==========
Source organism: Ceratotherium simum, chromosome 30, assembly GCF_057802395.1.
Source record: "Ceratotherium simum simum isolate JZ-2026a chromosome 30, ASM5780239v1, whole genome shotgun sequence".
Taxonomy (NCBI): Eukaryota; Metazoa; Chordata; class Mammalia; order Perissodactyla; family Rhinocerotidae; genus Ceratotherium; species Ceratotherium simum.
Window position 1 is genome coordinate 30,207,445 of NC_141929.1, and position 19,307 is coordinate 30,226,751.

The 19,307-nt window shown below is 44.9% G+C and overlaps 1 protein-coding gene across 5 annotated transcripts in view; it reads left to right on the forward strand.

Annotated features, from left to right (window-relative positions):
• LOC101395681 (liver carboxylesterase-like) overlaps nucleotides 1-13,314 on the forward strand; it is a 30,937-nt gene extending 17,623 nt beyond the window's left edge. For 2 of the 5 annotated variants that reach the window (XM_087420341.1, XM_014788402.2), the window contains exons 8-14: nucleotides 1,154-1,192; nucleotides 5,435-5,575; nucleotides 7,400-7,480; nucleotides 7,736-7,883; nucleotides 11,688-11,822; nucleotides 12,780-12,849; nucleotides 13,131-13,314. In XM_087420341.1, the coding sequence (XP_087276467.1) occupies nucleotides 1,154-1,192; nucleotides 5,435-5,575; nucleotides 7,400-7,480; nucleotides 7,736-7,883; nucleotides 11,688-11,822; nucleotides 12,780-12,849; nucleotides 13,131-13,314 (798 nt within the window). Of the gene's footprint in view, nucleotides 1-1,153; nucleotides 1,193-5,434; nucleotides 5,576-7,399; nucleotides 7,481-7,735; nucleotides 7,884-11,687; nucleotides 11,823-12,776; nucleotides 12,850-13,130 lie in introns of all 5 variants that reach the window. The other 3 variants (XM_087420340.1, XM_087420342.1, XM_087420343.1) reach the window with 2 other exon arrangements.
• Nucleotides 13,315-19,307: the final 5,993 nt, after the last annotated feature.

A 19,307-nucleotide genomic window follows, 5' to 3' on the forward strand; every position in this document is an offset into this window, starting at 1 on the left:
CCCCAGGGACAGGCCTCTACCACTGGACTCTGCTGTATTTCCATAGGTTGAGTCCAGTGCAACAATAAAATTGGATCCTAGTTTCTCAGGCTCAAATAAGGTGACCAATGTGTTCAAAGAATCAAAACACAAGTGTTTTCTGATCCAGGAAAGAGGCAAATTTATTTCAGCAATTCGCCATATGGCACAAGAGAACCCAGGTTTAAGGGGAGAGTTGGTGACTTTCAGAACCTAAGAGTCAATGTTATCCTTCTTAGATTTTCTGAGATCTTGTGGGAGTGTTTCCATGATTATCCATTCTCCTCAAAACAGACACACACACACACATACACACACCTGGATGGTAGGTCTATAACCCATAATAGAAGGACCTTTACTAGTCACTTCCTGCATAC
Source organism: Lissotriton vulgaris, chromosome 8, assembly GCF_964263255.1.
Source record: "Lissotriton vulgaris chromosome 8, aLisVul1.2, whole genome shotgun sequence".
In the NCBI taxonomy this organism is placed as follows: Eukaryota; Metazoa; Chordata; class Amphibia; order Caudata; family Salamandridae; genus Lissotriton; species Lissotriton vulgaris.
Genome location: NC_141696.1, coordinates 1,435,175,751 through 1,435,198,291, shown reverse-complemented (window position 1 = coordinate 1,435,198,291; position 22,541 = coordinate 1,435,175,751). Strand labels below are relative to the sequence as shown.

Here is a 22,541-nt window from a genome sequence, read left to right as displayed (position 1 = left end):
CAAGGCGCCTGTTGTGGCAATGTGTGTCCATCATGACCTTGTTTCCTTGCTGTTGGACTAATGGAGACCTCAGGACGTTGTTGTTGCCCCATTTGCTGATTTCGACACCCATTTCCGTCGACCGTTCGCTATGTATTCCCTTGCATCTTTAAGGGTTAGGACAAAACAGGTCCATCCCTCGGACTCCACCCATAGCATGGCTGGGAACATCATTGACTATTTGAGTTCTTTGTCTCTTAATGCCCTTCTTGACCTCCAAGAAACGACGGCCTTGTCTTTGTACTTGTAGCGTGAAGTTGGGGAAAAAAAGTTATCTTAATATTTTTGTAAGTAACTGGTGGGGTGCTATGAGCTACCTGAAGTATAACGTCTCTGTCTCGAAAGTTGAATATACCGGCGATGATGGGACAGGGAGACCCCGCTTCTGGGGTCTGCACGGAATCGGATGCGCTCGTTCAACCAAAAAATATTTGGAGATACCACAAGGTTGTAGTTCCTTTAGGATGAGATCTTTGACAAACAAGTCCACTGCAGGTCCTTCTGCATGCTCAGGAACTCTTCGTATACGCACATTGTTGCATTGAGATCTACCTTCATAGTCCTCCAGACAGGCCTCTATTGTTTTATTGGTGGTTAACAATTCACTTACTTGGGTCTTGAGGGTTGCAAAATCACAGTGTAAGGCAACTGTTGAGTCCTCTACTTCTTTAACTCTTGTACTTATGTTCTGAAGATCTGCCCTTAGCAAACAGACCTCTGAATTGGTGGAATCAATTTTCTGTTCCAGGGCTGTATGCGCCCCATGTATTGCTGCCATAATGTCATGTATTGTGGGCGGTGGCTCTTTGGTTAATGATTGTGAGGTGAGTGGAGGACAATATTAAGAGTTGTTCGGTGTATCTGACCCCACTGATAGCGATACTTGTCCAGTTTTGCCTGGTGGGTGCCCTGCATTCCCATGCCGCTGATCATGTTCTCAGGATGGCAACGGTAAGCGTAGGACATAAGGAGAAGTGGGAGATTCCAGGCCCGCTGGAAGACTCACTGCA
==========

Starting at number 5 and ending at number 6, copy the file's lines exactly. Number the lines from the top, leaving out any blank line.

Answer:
The 19,307-nt window shown below is 44.9% G+C and overlaps 1 protein-coding gene across 5 annotated transcripts in view; it reads left to right on the forward strand.

Annotated features, from left to right (window-relative positions):